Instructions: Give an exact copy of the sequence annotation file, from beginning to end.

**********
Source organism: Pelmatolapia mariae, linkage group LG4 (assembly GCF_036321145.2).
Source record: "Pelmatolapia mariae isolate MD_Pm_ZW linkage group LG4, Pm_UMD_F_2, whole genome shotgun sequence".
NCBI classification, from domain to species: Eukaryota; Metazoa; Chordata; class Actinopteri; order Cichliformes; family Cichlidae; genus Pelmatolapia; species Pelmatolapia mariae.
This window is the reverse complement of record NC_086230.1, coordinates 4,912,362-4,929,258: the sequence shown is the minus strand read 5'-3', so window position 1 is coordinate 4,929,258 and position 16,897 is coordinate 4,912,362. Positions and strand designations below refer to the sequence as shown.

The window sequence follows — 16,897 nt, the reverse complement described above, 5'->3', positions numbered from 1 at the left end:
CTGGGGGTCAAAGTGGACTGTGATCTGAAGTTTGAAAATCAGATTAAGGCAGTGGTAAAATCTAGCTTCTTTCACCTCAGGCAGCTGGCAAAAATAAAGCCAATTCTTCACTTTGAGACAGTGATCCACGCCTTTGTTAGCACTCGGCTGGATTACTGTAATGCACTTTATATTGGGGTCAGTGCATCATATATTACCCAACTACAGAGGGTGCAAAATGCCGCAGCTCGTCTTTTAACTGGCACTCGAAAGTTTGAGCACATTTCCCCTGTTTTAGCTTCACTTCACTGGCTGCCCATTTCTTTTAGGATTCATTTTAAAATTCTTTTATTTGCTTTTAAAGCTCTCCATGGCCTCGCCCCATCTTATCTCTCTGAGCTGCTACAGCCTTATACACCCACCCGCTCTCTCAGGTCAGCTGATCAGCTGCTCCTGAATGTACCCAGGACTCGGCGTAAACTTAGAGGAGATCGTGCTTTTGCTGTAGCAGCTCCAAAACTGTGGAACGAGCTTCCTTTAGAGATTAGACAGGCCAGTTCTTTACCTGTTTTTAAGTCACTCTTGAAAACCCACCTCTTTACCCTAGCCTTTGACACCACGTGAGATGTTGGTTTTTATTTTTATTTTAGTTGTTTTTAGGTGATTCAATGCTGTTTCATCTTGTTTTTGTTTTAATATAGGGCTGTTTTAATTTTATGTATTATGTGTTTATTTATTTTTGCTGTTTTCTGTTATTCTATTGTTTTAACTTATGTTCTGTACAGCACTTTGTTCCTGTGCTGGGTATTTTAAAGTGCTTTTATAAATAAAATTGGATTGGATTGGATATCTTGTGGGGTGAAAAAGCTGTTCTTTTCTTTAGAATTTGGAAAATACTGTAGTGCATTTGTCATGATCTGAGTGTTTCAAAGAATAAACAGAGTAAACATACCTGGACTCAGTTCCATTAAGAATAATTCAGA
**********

Source organism: Pelmatolapia mariae, linkage group LG4 (assembly GCF_036321145.2).
Source record: "Pelmatolapia mariae isolate MD_Pm_ZW linkage group LG4, Pm_UMD_F_2, whole genome shotgun sequence".
NCBI classification, from domain to species: Eukaryota; Metazoa; Chordata; class Actinopteri; order Cichliformes; family Cichlidae; genus Pelmatolapia; species Pelmatolapia mariae.
This window is the reverse complement of record NC_086230.1, coordinates 4,912,362-4,929,258: the sequence shown is the minus strand read 5'-3', so window position 1 is coordinate 4,929,258 and position 16,897 is coordinate 4,912,362. Positions and strand designations below refer to the sequence as shown.

The window sequence follows — 16,897 nt, the reverse complement described above, 5'->3', positions numbered from 1 at the left end:
CTGGGGGTCAAAGTGGACTGTGATCTGAAGTTTGAAAATCAGATTAAGGCAGTGGTAAAATCTAGCTTCTTTCACCTCAGGCAGCTGGCAAAAATAAAGCCAATTCTTCACTTTGAGACAGTGATCCACGCCTTTGTTAGCACTCGGCTGGATTACTGTAATGCACTTTATATTGGGGTCAGTGCATCATATATTACCCAACTACAGAGGGTGCAAAATGCCGCAGCTCGTCTTTTAACTGGCACTCGAAAGTTTGAGCACATTTCCCCTGTTTTAGCTTCACTTCACTGGCTGCCCATTTCTTTTAGGATTCATTTTAAAATTCTTTTATTTGCTTTTAAAGCTCTCCATGGCCTCGCCCCATCTTATCTCTCTGAGCTGCTACAGCCTTATACACCCACCCGCTCTCTCAGGTCAGCTGATCAGCTGCTCCTGAATGTACCCAGGACTCGGCGTAAACTTAGAGGAGATCGTGCTTTTGCTGTAGCAGCTCCAAAACTGTGGAACGAGCTTCCTTTAGAGATTAGACAGGCCAGTTCTTTACCTGTTTTTAAGTCACTCTTGAAAACCCACCTCTTTACCCTAGCCTTTGACACCACGTGAGATGTTGGTTTTTATTTTTATTTTAGTTGTTTTTAGGTGATTCAATGCTGTTTCATCTTGTTTTTGTTTTAATATAGGGCTGTTTTAATTTTATGTATTATGTGTTTATTTATTTTTGCTGTTTTCTGTTATTCTATTGTTTTAACTTATGTTCTGTACAGCACTTTGTTCCTGTGCTGGGTATTTTAAAGTGCTTTTATAAATAAAATTGGATTGGATTGGATATCTTGTGGGGTGAAAAAGCTGTTCTTTTCTTTAGAATTTGGAAAATACTGTAGTGCATTTGTCATGATCTGAGTGTTTCAAAGAATAAACAGAGTAAACATACCTGGACTCAGTTCCATTAAGAATAATTCAGA